Support for research does not only entail making sure research students can survive. As Wellcome has recognised, it also involves providing the working conditions researchers need. Universities and research institutes need money too.
In the great US research universities undergraduate schools subsidise graduate schools. Here it is the other way round. Since British universities cannot make money from home undergraduate students, postgraduates and overseas students, a growing proportion of whom are also graduates, are seen as an essential source of revenue. But recruiting overseas undergraduates is going to become more difficult (page 11). At the same time home students will be paying. They will become more demanding but the universities will be no richer since the revenue is to be clawed back through the block grant and used to pay for additional loans.
This is what is biting the members of the Russell group of British universities who have implicitly warned the government (page 7) that they will not be able to maintain their research quality if their revenue is to remain capped.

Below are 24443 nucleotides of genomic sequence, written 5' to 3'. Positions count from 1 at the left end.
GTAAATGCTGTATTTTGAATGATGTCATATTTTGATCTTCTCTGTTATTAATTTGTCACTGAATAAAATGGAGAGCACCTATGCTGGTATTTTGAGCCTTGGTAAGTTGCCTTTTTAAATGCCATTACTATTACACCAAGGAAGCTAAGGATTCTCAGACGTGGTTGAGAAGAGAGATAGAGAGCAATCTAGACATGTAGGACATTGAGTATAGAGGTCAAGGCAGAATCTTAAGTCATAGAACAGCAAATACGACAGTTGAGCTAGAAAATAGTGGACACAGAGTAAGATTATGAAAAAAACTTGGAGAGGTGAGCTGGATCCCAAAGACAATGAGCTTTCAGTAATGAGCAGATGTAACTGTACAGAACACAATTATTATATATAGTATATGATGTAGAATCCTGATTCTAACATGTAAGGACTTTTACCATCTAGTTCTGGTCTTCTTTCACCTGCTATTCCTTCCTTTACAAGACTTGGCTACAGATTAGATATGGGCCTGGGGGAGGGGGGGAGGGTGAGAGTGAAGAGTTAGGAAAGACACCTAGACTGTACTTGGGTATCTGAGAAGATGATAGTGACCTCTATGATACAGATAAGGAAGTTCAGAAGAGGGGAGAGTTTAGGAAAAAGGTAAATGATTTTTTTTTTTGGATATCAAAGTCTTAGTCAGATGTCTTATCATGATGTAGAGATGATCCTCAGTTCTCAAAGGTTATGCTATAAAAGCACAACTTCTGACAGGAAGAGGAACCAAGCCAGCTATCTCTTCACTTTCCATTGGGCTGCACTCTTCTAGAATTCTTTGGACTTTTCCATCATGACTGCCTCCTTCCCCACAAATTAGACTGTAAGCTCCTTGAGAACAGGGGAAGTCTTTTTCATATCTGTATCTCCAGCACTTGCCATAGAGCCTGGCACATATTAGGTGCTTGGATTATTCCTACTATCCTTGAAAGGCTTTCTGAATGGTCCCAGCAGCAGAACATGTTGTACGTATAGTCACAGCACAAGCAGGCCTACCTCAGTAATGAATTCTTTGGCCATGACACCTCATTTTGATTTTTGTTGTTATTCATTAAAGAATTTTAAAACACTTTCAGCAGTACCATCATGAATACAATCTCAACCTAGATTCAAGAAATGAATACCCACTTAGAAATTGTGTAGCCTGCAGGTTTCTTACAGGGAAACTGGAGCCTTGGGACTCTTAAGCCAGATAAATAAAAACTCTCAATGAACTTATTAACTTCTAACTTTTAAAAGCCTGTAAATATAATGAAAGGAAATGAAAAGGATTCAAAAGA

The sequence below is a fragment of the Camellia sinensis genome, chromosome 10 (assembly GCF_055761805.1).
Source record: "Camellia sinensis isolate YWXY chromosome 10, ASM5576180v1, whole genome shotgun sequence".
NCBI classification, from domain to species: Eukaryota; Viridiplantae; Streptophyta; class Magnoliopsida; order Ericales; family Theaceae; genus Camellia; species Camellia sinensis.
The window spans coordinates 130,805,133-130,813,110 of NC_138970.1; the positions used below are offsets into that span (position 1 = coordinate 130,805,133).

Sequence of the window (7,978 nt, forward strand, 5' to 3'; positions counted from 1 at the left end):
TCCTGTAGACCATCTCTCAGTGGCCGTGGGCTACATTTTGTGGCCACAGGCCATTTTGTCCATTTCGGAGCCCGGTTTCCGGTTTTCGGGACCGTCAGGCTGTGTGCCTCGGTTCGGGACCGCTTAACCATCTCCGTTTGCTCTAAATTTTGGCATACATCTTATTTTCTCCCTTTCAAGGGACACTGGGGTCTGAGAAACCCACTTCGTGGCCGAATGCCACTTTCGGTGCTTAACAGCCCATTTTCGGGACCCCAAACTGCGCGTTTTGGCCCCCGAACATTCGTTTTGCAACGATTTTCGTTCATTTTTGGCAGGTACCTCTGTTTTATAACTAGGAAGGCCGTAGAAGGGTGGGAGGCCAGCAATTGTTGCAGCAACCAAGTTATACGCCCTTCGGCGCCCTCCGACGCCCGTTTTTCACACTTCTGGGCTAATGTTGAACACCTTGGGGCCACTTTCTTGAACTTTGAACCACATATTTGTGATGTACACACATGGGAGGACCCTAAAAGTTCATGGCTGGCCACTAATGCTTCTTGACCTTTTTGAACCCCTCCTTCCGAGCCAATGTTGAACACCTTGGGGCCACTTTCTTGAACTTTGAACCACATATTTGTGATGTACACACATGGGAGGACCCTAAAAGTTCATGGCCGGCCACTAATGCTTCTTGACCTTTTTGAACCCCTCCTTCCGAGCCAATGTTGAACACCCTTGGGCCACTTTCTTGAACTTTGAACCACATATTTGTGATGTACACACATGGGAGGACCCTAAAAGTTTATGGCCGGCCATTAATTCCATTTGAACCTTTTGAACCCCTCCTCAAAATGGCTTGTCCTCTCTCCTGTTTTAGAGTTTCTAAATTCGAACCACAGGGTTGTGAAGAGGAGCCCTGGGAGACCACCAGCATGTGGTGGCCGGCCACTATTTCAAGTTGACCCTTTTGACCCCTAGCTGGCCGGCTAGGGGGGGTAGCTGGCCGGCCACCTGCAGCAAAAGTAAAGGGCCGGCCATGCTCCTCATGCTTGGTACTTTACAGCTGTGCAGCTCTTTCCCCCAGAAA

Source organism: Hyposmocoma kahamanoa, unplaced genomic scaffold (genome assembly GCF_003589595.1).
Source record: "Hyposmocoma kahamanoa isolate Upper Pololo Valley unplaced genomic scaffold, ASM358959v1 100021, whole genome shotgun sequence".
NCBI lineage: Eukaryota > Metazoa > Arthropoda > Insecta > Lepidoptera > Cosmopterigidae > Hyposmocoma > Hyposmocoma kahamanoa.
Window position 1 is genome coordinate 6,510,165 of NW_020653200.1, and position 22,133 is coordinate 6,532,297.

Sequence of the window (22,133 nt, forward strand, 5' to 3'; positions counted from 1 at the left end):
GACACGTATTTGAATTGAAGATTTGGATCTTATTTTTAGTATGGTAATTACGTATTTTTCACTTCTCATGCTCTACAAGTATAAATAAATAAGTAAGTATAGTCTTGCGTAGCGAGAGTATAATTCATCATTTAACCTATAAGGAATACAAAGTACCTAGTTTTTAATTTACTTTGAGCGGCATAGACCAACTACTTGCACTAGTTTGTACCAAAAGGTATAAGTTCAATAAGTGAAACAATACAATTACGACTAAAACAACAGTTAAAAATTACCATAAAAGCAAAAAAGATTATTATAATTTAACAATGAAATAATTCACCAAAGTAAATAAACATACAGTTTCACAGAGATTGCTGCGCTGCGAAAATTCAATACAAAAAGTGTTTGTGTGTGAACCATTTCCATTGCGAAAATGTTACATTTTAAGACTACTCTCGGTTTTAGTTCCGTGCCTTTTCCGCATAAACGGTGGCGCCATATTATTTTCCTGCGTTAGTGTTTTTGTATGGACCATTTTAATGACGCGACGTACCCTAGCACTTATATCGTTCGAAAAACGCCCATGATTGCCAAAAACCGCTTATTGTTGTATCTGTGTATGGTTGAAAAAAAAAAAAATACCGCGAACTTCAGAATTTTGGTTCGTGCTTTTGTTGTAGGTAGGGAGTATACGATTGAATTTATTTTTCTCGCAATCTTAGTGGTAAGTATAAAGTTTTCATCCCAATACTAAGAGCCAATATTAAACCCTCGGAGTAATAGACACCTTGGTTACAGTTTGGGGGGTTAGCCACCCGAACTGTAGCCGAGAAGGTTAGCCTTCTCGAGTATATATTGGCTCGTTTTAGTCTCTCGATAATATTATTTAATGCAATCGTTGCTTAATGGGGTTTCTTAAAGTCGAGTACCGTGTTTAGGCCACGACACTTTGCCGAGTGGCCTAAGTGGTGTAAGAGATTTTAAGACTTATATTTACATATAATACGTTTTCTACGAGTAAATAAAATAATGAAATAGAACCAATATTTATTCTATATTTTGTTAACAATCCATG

It is understandable that a Labour government, which has taken the unpopular step of requiring universities to charge for tuition, cannot stomach the thought that some might charge an additional premium. Hence the muddled attempt in the Teaching and Higher Education Bill to achieve their objective - Pounds 1,000 fee for all, subject to means test, and not a penny more - without running into the legal minefield of removing universities' power to set their own fees. Hence also the extraordinary decision not to change the additional student subsidy for Oxford and Cambridge: they dare not risk provoking these two universities into revolt.
The corollary of these decisions, taken in the interests of equity and access, is that more money is going to have to be put into the research side of the university funding equation if the government wants to protect excellence in research and innovation in the way it says it does.
Universities not allowed to raise money themselves will need additional subsidies if they are to remain competitive. Giving additional subsidies to Oxford and Cambridge alone is not enough. Britain needs more than two universities funded to a level that will enable them to support world-class research work.
Perhaps a bargain is possible - a university peace process. The Teaching and Higher Education Bill is in trouble, as Baroness Blackstone's letter to Lord Tope (page 1) reveals. It is in any case flawed. Agreement to let it go through in an amended form, with a time limit set on the secretary of state's power to intervene over fees so that this power is reviewed in five years' time, might be bartered for a promise from the Treasury of additional funding for research.
The answer will be, of course, that we must wait for the outcome of the spending review in July. In that case, their Lordships might wish to ensure that the legislation likewise awaits the outcome of the spending review.